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Title: Accent modelling and adaptation in automatic speech recognition
Author: Humphries, J. J.
Awarding Body: University of Cambridge
Current Institution: University of Cambridge
Date of Award: 1998
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Automatic speech recognition technology has advanced considerably and today's systems are sufficiently fast, affordable and robust to be useful in a wide range of applications. As the scope of these products increases, so does the range of people using them. The diversity of speaker accents which this brings poses a serious problem for existing technology. Speech recognition systems are generally trained on a specific accent group, such as Standard British English (RP). This work demonstrates that the performance of such systems deteriorates significantly when the accent of the incoming speech is different to that represented by the recogniser (typically more than a 200% increase in word error rate). It is shown that this is attributable to both acoustic and phonological differences between accents. Pronunciation modelling can help overcome phonological differences and a new scheme is described which builds upon previous work in this area to give a fully automated method for capturing pronunciation variations. This method requires no linguistic intervention and works with modern large vocabulary continuous speech recognisers. An existing (e.g. British) phone-loop recogniser transcribes speech from the new accent region (e.g. American) and the resulting phonetic transcription compared to standard (British) pronunciations. The phonological differences are then recorded, along with their phonetic context and confidence scores. A statistical pronunciation model of the new accent can then be produced by clustering these observations using binary decision trees. From these, a set of multiple pronunciations, appropriate to the new accent and with associated probabilities, can be generated and used within the original speech recogniser. This technique has been applied to the speech recognition problem in a range of adaptation and re-training scenarios, using American, British and non-native English speech data, and has been shown to reduce recogniser word error rates by up to 20%. Pronunciation effects captured in an automatically generated model of American English are shown to agree well with linguistic theory, and the similarity of pronunciations synthesised from this model to canonical American pronunciations is shown. A scheme for the integration of pronunciation adaptation with acoustic adaptation (specially MLLR) has also been presented and shown to be effective in producing reductions in recogniser word error rates of as much as 40%. The value of syllable and cross-word information in the accent model was also evaluated.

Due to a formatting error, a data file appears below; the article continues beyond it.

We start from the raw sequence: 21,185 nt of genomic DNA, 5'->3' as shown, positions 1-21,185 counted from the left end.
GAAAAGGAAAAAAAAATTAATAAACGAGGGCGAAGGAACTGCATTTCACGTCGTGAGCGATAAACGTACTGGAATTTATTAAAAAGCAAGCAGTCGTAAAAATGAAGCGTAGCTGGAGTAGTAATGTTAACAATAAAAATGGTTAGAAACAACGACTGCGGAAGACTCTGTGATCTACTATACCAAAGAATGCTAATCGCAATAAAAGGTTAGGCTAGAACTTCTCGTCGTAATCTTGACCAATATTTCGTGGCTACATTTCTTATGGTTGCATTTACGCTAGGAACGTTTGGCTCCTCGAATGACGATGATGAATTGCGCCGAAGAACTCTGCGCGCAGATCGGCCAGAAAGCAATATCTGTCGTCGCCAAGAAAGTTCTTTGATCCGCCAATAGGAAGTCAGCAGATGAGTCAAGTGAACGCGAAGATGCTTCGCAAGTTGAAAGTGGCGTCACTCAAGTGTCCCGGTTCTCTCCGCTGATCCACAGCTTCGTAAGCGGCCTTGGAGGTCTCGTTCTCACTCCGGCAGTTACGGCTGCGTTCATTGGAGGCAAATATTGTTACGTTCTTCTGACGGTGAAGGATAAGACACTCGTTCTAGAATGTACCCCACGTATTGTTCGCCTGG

Supervisor: Not available Sponsor: Not available
Qualification Name: Thesis (Ph.D.) Qualification Level: Doctoral
EThOS ID:  DOI: Not available